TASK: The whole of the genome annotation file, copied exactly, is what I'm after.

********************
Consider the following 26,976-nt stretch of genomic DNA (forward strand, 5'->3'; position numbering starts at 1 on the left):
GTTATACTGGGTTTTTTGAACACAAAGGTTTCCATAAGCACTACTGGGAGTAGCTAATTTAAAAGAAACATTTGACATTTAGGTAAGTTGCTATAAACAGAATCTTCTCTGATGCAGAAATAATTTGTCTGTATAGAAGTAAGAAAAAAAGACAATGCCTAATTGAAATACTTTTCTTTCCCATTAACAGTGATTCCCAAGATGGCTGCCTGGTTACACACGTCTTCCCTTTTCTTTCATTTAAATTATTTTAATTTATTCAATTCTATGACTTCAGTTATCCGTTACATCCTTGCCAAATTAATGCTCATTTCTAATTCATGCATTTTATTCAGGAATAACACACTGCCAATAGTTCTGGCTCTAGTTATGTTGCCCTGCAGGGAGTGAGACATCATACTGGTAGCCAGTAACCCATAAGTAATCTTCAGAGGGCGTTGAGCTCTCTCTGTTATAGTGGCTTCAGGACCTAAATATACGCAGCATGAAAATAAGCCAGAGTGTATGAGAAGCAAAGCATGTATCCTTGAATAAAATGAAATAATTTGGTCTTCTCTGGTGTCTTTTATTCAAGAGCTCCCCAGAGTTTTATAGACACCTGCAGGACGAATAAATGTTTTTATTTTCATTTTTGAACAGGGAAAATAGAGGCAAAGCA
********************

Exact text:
Consider the following 26,976-nt stretch of genomic DNA (forward strand, 5'->3'; position numbering starts at 1 on the left):
GTTATACTGGGTTTTTTGAACACAAAGGTTTCCATAAGCACTACTGGGAGTAGCTAATTTAAAAGAAACATTTGACATTTAGGTAAGTTGCTATAAACAGAATCTTCTCTGATGCAGAAATAATTTGTCTGTATAGAAGTAAGAAAAAAAGACAATGCCTAATTGAAATACTTTTCTTTCCCATTAACAGTGATTCCCAAGATGGCTGCCTGGTTACACACGTCTTCCCTTTTCTTTCATTTAAATTATTTTAATTTATTCAATTCTATGACTTCAGTTATCCGTTACATCCTTGCCAAATTAATGCTCATTTCTAATTCATGCATTTTATTCAGGAATAACACACTGCCAATAGTTCTGGCTCTAGTTATGTTGCCCTGCAGGGAGTGAGACATCATACTGGTAGCCAGTAACCCATAAGTAATCTTCAGAGGGCGTTGAGCTCTCTCTGTTATAGTGGCTTCAGGACCTAAATATACGCAGCATGAAAATAAGCCAGAGTGTATGAGAAGCAAAGCATGTATCCTTGAATAAAATGAAATAATTTGGTCTTCTCTGGTGTCTTTTATTCAAGAGCTCCCCAGAGTTTTATAGACACCTGCAGGACGAATAAATGTTTTTATTTTCATTTTTGAACAGGGAAAATAGAGGCAAAGCA